Now, as some of you know, when the story of Samuel’s calling is read in church, there is a temptation not to want to read past verse 10 where Samuel answers the call of God, “Speak, for your servant is listening.” For good reason. It makes for such a lovely ending to this little story. Why go on to the actual words Samuel is given? They are most unpleasant! They speak God’s judgment against Eli, and especially against his sons who have abused their calling as priests in ways that are reminiscent of present day clergy scandals—corrupt womanizers that they are. They speak of an ending in Israel so that something new can emerge.

Maybe Eli could have done a better job of reigning in his corrupt and abusive sons, but I have a lot of respect for him nonetheless. The news that he coaxes out of Samuel about what God revealed to him is not good for Eli and his sons. The days of their priesthood in Israel are about to come to an end. But Eli submits to it because he knows that what Samuel is sharing with him is the truth and that it is from the Lord.

Thus are we pointed in the story of Eli and Samuel to the third part of the answer as to how we listen for God’s voice today. When God speaks it is almost always about something needing to end so that something new can begin, which is why listening for God can be such a frightening thing. What if God called me to a new way of living? That would mean I would have to leave my old way of living behind. Who would I be without my resentments? Who would I be if I weren’t always running myself down and telling myself that I am not good enough to do things? Who would I be if the way of Jesus were my way? What would I have to leave behind? What if God is really telling us that we need to shut up our belly-aching about problems plaguing our society and world, and do something about them? What if God is saying that a new day has begun and we need to stop wringing our hands and get on board with what God is seeking to do in the world?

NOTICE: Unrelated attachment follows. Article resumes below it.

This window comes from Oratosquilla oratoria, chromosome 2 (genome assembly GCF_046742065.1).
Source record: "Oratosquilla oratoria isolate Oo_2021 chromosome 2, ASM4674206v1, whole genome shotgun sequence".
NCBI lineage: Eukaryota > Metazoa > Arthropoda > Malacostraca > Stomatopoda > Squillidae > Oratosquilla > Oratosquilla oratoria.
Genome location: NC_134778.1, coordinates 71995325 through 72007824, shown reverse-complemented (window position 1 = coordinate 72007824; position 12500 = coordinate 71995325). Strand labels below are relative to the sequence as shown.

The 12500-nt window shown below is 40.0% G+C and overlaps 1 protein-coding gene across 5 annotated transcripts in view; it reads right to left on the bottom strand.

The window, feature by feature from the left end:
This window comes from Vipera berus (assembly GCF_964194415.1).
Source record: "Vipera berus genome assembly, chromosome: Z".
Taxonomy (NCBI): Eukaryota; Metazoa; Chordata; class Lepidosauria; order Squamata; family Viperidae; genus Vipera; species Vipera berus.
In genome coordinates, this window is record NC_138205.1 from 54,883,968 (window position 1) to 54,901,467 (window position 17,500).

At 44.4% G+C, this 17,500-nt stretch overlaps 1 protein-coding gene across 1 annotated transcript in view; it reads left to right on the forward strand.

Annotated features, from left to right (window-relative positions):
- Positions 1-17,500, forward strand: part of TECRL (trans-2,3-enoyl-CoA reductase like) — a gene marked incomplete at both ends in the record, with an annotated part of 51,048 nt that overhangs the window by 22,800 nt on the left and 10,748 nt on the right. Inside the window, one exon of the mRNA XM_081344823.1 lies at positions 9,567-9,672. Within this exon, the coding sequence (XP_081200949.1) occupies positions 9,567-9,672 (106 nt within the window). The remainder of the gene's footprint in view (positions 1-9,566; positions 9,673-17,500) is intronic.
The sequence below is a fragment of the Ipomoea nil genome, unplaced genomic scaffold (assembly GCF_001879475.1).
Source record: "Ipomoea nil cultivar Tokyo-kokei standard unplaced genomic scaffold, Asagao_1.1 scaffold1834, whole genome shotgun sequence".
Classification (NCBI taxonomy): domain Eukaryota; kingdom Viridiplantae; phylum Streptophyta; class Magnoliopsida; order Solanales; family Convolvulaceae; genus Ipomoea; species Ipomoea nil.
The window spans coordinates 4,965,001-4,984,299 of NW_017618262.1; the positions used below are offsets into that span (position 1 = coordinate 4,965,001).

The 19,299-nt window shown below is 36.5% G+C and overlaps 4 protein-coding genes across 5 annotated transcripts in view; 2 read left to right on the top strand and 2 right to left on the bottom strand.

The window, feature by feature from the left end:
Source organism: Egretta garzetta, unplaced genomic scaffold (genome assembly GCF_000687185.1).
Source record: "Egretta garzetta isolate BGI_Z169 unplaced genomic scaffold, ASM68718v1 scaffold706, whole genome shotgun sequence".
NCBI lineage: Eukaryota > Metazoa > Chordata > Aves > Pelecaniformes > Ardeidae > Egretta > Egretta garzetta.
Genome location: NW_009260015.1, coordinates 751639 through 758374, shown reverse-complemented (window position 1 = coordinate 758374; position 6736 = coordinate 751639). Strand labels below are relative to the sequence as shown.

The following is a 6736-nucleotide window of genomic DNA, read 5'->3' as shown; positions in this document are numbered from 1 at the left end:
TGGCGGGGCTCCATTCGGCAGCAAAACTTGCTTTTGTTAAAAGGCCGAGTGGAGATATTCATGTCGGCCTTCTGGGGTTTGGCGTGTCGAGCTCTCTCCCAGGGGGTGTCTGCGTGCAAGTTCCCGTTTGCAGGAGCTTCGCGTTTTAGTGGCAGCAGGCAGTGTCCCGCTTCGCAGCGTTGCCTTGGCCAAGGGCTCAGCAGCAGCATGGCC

As many of you will recall, there are some Sundays when, before reading the scripture for the day in worship, I will say something like, “Buckle your seat belts.” In other words, essentially what I am saying is that the scripture before us is so troubling and challenging to our way of living and seeing the world that I find it every bit as difficult to preach from it as you do to hear it. But I am convinced that God is often heard in the difficult things. God is often heard in the words that shake our worlds and invite us to take another look at what we have been taking for granted.

Whether it was to the prophets or to Jesus or to the likes of Paul and many of the early Christians, the powers frequently could be heard saying to them, “Go away! Get out of here! You’re disturbing our so carefully prepared and maintained peace.” But when God speaks that is often what happens: the peace (which, by the way, has nothing to do with the peace of Christ we pass every Sunday) gets disturbed.

Being still and open, as well as seeking the help and insights of others in community, are important when it comes to listening to the voice of God. But finally we will have to decide whether we dare to listen to this troubling God of ours, who judges us in order to save us, who brings endings in order to make new beginnings possible, who calls us to leave behind in order to move ahead.

“The word of the Lord was rare in those days…” Not now, I believe. At least for those who listen.

—William E. Warren, Cumberland Presbyterian Church of Germantown, January 28, 2018